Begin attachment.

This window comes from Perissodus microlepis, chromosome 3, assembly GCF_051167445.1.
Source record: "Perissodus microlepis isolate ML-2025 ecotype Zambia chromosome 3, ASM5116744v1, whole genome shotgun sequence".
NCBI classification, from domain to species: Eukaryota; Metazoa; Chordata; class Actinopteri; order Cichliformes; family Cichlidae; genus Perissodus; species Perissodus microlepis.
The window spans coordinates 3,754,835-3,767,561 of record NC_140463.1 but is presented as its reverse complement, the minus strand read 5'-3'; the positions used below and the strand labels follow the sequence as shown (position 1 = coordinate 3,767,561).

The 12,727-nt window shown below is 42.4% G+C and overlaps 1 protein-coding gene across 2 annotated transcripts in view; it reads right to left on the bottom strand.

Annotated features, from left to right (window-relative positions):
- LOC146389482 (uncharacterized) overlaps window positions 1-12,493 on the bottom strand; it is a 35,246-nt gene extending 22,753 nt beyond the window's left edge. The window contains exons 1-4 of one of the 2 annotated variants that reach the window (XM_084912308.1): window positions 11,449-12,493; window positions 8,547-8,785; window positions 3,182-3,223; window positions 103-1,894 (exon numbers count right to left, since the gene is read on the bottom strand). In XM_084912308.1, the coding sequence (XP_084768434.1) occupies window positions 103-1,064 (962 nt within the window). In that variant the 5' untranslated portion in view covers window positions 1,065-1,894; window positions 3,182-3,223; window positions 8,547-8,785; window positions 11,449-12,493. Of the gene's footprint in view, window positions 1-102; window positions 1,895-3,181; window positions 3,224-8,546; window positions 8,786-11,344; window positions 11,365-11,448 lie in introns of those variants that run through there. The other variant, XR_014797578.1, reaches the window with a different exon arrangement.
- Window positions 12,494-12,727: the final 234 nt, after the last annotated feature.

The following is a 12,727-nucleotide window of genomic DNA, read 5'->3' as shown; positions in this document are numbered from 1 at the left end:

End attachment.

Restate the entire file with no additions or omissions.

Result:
This window comes from Perissodus microlepis, chromosome 3, assembly GCF_051167445.1.
Source record: "Perissodus microlepis isolate ML-2025 ecotype Zambia chromosome 3, ASM5116744v1, whole genome shotgun sequence".
NCBI classification, from domain to species: Eukaryota; Metazoa; Chordata; class Actinopteri; order Cichliformes; family Cichlidae; genus Perissodus; species Perissodus microlepis.
The window spans coordinates 3,754,835-3,767,561 of record NC_140463.1 but is presented as its reverse complement, the minus strand read 5'-3'; the positions used below and the strand labels follow the sequence as shown (position 1 = coordinate 3,767,561).

The 12,727-nt window shown below is 42.4% G+C and overlaps 1 protein-coding gene across 2 annotated transcripts in view; it reads right to left on the bottom strand.

Annotated features, from left to right (window-relative positions):
- LOC146389482 (uncharacterized) overlaps window positions 1-12,493 on the bottom strand; it is a 35,246-nt gene extending 22,753 nt beyond the window's left edge. The window contains exons 1-4 of one of the 2 annotated variants that reach the window (XM_084912308.1): window positions 11,449-12,493; window positions 8,547-8,785; window positions 3,182-3,223; window positions 103-1,894 (exon numbers count right to left, since the gene is read on the bottom strand). In XM_084912308.1, the coding sequence (XP_084768434.1) occupies window positions 103-1,064 (962 nt within the window). In that variant the 5' untranslated portion in view covers window positions 1,065-1,894; window positions 3,182-3,223; window positions 8,547-8,785; window positions 11,449-12,493. Of the gene's footprint in view, window positions 1-102; window positions 1,895-3,181; window positions 3,224-8,546; window positions 8,786-11,344; window positions 11,365-11,448 lie in introns of those variants that run through there. The other variant, XR_014797578.1, reaches the window with a different exon arrangement.
- Window positions 12,494-12,727: the final 234 nt, after the last annotated feature.

The following is a 12,727-nucleotide window of genomic DNA, read 5'->3' as shown; positions in this document are numbered from 1 at the left end: